Purse #2 seemed to be just what I was looking for, it looked good, fit me and my sense of fashion and the price was right. With this purse I had all the attention and luxury that a designer purse gets with one minor set back, it wasn't authentic, it was a knockoff and therefore an impostor. It looked great on my arm for a while, but then the threads started to come apart, and its true value became exposed. I had to keep it from getting too close to anyone or they would know it wasn't real and then they might question my credibility. Although the purse wasn't high maintenance like its more expensive counterpart, it was actually worth less then a no-name bag because it was a liar. NEXT!

I thought I gave up all hope in my seemingly endless search for this bag that I felt would complete me and be everything I had hoped for. Then one day I decided to check out a website that one of my friends told me about. I casually strolled through the online merchandise and like magic my eyes fell upon a lovely, elegant and tasteful bag. So what the heck, I ordered it, I mean I could always return it if I didn't like it. When it came to my house I discovered its soft leather, trendy appearance and fine craftsmanship. This purse was "perfect" for me!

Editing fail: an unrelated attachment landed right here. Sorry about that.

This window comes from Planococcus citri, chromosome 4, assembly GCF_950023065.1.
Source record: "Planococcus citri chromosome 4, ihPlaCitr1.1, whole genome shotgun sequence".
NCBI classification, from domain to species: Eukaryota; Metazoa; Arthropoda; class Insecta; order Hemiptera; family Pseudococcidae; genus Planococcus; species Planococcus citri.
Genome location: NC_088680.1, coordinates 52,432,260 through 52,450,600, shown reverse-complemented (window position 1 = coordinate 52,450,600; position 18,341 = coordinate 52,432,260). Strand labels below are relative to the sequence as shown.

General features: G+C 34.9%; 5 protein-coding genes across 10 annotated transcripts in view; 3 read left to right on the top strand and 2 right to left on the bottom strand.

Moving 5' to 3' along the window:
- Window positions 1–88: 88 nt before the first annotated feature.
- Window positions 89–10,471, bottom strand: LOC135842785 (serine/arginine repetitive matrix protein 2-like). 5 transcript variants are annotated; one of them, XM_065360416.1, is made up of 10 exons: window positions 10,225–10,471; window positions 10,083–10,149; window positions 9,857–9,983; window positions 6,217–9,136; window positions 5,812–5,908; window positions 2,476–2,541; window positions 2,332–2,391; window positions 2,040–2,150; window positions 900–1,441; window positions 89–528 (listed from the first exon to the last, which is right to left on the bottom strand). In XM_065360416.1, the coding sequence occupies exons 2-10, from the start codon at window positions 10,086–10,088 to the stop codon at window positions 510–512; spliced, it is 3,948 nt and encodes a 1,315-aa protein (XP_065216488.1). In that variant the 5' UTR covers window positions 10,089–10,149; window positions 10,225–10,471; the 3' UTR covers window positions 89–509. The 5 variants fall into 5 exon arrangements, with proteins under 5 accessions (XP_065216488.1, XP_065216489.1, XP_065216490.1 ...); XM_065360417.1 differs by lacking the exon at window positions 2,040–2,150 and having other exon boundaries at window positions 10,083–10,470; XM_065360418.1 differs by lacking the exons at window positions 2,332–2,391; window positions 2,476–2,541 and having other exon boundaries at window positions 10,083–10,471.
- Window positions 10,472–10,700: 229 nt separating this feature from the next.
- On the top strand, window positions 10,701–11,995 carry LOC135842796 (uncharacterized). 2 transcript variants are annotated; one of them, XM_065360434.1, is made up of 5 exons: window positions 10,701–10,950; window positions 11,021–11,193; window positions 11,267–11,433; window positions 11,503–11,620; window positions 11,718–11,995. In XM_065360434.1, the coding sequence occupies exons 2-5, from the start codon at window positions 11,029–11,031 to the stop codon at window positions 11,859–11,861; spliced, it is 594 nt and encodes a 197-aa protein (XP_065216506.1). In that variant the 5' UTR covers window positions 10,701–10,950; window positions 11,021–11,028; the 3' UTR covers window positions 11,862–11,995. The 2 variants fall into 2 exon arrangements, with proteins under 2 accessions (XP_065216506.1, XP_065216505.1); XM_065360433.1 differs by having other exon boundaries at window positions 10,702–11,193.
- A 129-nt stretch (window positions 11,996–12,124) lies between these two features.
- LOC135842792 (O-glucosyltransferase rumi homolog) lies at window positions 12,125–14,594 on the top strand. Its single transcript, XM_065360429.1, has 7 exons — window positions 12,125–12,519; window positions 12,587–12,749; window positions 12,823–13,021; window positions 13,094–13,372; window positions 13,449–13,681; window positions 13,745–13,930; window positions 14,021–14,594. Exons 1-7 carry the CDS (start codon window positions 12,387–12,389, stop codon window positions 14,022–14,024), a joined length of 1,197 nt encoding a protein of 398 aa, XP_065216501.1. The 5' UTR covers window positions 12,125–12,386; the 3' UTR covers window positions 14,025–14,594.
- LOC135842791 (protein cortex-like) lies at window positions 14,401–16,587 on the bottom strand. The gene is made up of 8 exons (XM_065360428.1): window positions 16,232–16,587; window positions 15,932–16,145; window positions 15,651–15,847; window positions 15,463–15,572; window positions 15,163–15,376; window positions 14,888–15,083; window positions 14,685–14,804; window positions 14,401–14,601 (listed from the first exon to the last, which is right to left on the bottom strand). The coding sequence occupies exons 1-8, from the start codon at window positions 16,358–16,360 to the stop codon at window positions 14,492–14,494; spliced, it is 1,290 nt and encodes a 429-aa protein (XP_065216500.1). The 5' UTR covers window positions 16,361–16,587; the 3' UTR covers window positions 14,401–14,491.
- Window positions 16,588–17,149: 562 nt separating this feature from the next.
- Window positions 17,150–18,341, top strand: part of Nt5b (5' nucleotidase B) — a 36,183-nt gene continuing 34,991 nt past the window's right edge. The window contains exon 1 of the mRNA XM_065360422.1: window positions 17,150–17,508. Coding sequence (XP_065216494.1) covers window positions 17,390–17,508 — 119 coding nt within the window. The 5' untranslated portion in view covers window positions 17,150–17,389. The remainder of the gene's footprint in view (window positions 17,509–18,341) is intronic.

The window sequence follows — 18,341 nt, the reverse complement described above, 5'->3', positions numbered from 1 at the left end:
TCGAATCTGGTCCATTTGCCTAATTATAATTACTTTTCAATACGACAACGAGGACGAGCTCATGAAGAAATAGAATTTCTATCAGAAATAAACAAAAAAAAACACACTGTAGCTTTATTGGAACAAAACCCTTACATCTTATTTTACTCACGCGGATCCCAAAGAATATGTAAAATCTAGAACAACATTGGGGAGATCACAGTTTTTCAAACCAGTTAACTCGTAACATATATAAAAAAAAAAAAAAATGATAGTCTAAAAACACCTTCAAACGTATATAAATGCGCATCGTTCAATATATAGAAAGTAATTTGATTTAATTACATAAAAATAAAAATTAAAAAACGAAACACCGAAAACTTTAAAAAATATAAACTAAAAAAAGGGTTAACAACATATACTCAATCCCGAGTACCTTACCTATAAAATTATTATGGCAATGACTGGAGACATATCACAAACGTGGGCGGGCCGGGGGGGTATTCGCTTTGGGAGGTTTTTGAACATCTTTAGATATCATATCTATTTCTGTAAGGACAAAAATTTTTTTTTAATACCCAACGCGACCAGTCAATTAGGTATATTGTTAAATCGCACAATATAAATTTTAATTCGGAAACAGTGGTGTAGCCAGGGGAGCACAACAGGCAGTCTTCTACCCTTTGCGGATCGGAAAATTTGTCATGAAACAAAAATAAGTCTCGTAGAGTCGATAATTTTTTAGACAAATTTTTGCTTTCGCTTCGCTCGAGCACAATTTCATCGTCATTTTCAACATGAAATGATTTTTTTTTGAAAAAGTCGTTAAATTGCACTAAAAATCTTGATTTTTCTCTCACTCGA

Finding the perfect man is exactly like finding the perfect purse, you have to try on a few before you find the one that goes with you the best. Some are too extravagant, some are too cheap and some are just wrong. The one that's meant for you will feel like a true extension of yourself and you will be proud to show it off.

I found that I will never find the exact bag that will go with every outfit and last forever. However, choosing wisely will keep me from jumping from one purse to another and it will also keep me from buying "cheap" bags if I intend to commit to one for awhile.